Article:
RBI announced the date of its implementation of the Net Stable Funding Ration (NSFR) norms to be from April 1, 2020. In the backdrop of global crises since 2007, the Basel Committee on Banking Supervision (BCBS) proposed certain reforms to strengthen global capital and liquidity regulations with the objective of promoting a more resilient banking sector.
- The NSFR norms were thus issued and from the aforesaid date the NSFR norms would be active in the Indian banking sector.
- The norms would be applicable for Indian banks at the solo as well as consolidated level, whereas, foreign banks operating as branches in India, the framework would be applicable on stand-alone basis (for Indian operations only).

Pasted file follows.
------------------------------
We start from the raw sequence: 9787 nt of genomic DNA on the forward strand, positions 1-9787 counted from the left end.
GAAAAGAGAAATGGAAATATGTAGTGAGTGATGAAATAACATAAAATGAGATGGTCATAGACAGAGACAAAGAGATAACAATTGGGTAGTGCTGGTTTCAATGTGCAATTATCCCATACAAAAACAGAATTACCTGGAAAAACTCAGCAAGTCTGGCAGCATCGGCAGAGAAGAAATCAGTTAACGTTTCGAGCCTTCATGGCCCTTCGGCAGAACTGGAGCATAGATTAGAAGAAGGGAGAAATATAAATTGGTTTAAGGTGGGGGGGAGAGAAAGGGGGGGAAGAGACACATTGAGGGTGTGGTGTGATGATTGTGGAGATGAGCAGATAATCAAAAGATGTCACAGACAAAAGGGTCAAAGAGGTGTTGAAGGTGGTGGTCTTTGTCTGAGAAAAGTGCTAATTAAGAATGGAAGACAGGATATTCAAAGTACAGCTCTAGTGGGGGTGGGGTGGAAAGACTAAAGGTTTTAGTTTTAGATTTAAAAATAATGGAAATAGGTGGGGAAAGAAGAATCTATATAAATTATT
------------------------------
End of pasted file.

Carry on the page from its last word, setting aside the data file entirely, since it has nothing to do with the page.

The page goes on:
- The NSFR is defined as the amount of available stable funding relative to the amount of required stable funding.
It can be seen as:
- Available amount of stable funding/ Required amount of stable funding ≥ 100%
- This explains that ratio should be equal to at least 100% on an on-going basis. The available funds is the portion of the capital and liabilities that can hold enough stable funding to cover the duration of their long-term assets, that is mainly defined as more than one year.
- These basically require the banks to maintain a stable funding profile in relation to the composition of their assets and off-balance sheet activities.